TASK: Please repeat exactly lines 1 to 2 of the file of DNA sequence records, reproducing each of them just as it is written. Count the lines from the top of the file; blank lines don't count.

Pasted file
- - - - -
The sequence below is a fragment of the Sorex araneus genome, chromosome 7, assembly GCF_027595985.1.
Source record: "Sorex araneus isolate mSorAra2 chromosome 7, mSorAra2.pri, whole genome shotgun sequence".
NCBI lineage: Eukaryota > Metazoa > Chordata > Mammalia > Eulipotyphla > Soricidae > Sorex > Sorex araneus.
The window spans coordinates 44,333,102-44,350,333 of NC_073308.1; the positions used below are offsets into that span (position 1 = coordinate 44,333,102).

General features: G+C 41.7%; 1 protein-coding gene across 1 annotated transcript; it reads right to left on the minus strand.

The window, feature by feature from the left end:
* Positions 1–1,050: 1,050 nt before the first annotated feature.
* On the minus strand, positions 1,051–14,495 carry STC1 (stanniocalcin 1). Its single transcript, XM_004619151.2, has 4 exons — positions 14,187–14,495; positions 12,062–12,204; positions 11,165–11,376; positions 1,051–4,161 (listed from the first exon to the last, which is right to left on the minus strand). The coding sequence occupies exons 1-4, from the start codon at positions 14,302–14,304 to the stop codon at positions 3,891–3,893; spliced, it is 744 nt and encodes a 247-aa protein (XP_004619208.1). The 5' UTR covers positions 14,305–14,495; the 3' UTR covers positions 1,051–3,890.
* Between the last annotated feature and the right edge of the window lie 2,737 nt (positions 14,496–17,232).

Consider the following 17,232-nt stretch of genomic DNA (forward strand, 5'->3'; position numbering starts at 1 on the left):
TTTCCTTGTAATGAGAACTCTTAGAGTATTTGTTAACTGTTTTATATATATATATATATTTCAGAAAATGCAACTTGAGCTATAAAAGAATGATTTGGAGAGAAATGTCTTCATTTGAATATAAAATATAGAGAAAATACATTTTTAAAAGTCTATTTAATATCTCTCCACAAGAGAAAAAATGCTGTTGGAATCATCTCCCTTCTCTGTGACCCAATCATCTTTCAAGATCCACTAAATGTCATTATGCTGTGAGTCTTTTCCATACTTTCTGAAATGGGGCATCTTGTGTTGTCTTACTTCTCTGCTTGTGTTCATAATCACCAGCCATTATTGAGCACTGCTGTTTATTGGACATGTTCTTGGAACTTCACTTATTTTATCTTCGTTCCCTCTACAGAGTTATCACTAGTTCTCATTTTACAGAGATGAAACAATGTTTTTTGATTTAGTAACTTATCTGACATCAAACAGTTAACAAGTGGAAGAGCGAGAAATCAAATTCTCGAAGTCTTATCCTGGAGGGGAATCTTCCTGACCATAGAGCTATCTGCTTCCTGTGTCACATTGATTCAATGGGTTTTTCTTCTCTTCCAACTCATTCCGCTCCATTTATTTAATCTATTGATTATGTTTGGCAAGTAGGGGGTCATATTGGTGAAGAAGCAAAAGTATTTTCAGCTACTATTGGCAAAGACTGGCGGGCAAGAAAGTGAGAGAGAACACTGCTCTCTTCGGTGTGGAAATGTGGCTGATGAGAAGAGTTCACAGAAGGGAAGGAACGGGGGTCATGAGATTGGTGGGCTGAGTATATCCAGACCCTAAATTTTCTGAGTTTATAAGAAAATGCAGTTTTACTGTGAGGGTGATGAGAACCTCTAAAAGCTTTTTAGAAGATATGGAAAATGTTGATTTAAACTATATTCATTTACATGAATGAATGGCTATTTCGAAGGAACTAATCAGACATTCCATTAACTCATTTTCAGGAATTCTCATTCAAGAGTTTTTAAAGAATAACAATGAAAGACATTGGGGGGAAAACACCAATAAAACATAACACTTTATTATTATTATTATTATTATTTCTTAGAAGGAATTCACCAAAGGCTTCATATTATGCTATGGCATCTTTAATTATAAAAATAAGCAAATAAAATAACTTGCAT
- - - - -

The sequence below is a fragment of the Sorex araneus genome, chromosome 7, assembly GCF_027595985.1.
Source record: "Sorex araneus isolate mSorAra2 chromosome 7, mSorAra2.pri, whole genome shotgun sequence".